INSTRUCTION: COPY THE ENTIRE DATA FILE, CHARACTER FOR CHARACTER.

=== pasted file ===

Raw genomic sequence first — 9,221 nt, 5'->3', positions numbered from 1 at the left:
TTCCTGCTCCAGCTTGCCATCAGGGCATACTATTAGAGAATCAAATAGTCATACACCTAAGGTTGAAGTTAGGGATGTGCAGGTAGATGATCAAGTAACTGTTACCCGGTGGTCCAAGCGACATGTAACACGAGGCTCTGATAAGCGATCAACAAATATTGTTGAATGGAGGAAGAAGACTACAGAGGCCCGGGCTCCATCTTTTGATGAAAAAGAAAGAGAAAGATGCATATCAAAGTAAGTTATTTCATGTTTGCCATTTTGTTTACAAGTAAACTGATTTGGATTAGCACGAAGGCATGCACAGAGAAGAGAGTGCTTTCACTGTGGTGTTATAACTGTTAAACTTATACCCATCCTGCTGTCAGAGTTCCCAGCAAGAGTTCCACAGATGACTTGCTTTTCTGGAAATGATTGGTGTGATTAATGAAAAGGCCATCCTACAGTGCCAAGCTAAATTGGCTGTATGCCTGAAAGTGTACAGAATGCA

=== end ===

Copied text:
Raw genomic sequence first — 9,221 nt, 5'->3', positions numbered from 1 at the left:
TTCCTGCTCCAGCTTGCCATCAGGGCATACTATTAGAGAATCAAATAGTCATACACCTAAGGTTGAAGTTAGGGATGTGCAGGTAGATGATCAAGTAACTGTTACCCGGTGGTCCAAGCGACATGTAACACGAGGCTCTGATAAGCGATCAACAAATATTGTTGAATGGAGGAAGAAGACTACAGAGGCCCGGGCTCCATCTTTTGATGAAAAAGAAAGAGAAAGATGCATATCAAAGTAAGTTATTTCATGTTTGCCATTTTGTTTACAAGTAAACTGATTTGGATTAGCACGAAGGCATGCACAGAGAAGAGAGTGCTTTCACTGTGGTGTTATAACTGTTAAACTTATACCCATCCTGCTGTCAGAGTTCCCAGCAAGAGTTCCACAGATGACTTGCTTTTCTGGAAATGATTGGTGTGATTAATGAAAAGGCCATCCTACAGTGCCAAGCTAAATTGGCTGTATGCCTGAAAGTGTACAGAATGCA